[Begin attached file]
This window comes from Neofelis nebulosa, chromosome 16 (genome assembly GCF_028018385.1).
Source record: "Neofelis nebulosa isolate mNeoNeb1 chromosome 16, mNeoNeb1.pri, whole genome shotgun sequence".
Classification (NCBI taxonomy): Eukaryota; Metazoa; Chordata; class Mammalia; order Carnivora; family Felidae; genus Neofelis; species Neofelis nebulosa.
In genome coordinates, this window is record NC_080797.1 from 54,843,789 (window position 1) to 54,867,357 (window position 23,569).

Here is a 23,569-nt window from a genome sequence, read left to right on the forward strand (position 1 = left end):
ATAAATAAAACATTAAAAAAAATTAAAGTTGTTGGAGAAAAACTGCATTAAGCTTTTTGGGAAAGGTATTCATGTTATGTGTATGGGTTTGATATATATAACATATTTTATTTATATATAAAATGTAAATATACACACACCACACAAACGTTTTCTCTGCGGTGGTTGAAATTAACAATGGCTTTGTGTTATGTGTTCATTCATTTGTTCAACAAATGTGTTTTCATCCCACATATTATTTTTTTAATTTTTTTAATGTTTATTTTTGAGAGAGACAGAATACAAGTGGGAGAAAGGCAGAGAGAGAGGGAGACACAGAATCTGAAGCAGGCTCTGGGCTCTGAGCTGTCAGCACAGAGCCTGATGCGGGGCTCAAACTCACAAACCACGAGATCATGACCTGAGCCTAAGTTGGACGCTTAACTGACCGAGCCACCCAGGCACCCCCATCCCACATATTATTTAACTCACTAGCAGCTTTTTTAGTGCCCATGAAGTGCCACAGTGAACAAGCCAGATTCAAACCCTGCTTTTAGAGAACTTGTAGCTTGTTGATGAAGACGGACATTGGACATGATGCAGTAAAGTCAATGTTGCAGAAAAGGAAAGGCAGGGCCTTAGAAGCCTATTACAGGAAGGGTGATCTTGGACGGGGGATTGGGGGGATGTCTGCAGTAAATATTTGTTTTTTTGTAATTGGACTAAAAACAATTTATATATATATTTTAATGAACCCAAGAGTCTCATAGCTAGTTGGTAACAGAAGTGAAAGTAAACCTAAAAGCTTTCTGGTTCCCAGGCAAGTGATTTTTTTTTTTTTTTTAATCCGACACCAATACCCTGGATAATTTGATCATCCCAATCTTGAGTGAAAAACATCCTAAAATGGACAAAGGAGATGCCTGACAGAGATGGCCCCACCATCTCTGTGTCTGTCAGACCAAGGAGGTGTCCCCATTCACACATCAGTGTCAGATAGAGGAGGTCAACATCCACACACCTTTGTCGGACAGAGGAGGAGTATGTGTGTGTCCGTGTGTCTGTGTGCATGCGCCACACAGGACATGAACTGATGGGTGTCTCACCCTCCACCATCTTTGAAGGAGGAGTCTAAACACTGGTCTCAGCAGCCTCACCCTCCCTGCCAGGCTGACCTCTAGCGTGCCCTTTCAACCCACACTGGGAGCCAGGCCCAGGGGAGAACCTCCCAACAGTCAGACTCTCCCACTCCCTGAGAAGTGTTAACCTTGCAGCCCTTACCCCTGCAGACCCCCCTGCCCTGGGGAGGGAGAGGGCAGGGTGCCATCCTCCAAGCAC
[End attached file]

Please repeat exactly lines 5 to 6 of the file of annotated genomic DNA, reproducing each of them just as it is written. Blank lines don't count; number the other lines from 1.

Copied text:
Here is a 23,569-nt window from a genome sequence, read left to right on the forward strand (position 1 = left end):
ATAAATAAAACATTAAAAAAAATTAAAGTTGTTGGAGAAAAACTGCATTAAGCTTTTTGGGAAAGGTATTCATGTTATGTGTATGGGTTTGATATATATAACATATTTTATTTATATATAAAATGTAAATATACACACACCACACAAACGTTTTCTCTGCGGTGGTTGAAATTAACAATGGCTTTGTGTTATGTGTTCATTCATTTGTTCAACAAATGTGTTTTCATCCCACATATTATTTTTTTAATTTTTTTAATGTTTATTTTTGAGAGAGACAGAATACAAGTGGGAGAAAGGCAGAGAGAGAGGGAGACACAGAATCTGAAGCAGGCTCTGGGCTCTGAGCTGTCAGCACAGAGCCTGATGCGGGGCTCAAACTCACAAACCACGAGATCATGACCTGAGCCTAAGTTGGACGCTTAACTGACCGAGCCACCCAGGCACCCCCATCCCACATATTATTTAACTCACTAGCAGCTTTTTTAGTGCCCATGAAGTGCCACAGTGAACAAGCCAGATTCAAACCCTGCTTTTAGAGAACTTGTAGCTTGTTGATGAAGACGGACATTGGACATGATGCAGTAAAGTCAATGTTGCAGAAAAGGAAAGGCAGGGCCTTAGAAGCCTATTACAGGAAGGGTGATCTTGGACGGGGGATTGGGGGGATGTCTGCAGTAAATATTTGTTTTTTTGTAATTGGACTAAAAACAATTTATATATATATTTTAATGAACCCAAGAGTCTCATAGCTAGTTGGTAACAGAAGTGAAAGTAAACCTAAAAGCTTTCTGGTTCCCAGGCAAGTGATTTTTTTTTTTTTTTTAATCCGACACCAATACCCTGGATAATTTGATCATCCCAATCTTGAGTGAAAAACATCCTAAAATGGACAAAGGAGATGCCTGACAGAGATGGCCCCACCATCTCTGTGTCTGTCAGACCAAGGAGGTGTCCCCATTCACACATCAGTGTCAGATAGAGGAGGTCAACATCCACACACCTTTGTCGGACAGAGGAGGAGTATGTGTGTGTCCGTGTGTCTGTGTGCATGCGCCACACAGGACATGAACTGATGGGTGTCTCACCCTCCACCATCTTTGAAGGAGGAGTCTAAACACTGGTCTCAGCAGCCTCACCCTCCCTGCCAGGCTGACCTCTAGCGTGCCCTTTCAACCCACACTGGGAGCCAGGCCCAGGGGAGAACCTCCCAACAGTCAGACTCTCCCACTCCCTGAGAAGTGTTAACCTTGCAGCCCTTACCCCTGCAGACCCCCCTGCCCTGGGGAGGGAGAGGGCAGGGTGCCATCCTCCAAGCAC